NEW YORK (AP) – Grocery chain Whole Foods is cutting about 1,500 jobs, or 1.6 percent of its workforce, over the next eight weeks as it looks to lower prices and keep up with competition.
Whole Foods Market Inc. said Monday that many of the reductions will come through attrition. It anticipates workers whose jobs are cut will find other jobs from the almost 2,000 open positions across the company or from new jobs that will be created by more than 100 new stores in development.
Whole Foods was recently hurt by bad publicity when New York City officials found it was overcharging customers.
The company has been facing intense competition, with the organic offerings it’s known for becoming more widely available. It’s trying to appeal to a broader audience, with plans to open a new chain of stores with lower prices.
We checked to see if the layoffs will affect the Augusta store. A spokesperson sent us the following statement:
As part of its ongoing commitment to lower prices for its customers and invest in technology upgrades while improving its cost structure, Whole Foods Market will reduce a number of positions over the next eight weeks. The company estimates the net reduction to be approximately 1,500 jobs, which represents 1.6 percent of its workforce. It anticipates many of the reductions to be managed through natural attrition and expects a significant percentage of affected Team Members will find other jobs from the nearly 2,000 open positions across the company or via new jobs created from the more than 100 new stores in development.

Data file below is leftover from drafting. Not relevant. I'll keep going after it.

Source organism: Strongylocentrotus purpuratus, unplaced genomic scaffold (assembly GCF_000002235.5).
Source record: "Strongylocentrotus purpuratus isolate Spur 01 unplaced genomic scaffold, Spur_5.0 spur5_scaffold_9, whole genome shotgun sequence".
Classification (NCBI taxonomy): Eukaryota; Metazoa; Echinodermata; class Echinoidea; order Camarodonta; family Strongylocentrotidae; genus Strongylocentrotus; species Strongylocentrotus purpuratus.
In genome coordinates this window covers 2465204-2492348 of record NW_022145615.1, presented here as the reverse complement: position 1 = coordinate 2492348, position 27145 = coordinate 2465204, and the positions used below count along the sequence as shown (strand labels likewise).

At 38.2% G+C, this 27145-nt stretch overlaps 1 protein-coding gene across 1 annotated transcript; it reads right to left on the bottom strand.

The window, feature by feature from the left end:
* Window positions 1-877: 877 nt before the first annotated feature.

Whole Foods Market added over 9,000 new jobs in the past year and created nearly 35,000 over the past five years. ‘This is a very difficult decision, and we are committed to treating affected Team Members in a caring and respectful manner. We have offered them several options including transition pay, a generous severance, or the opportunity to apply for other jobs. In addition, we will pay these Team Members in full over the next eight weeks as they decide which option to choose.’ said Walter Robb, co-CEO of Whole Foods Market. ‘We believe this is an important step to evolve Whole Foods Market in a rapidly changing marketplace.’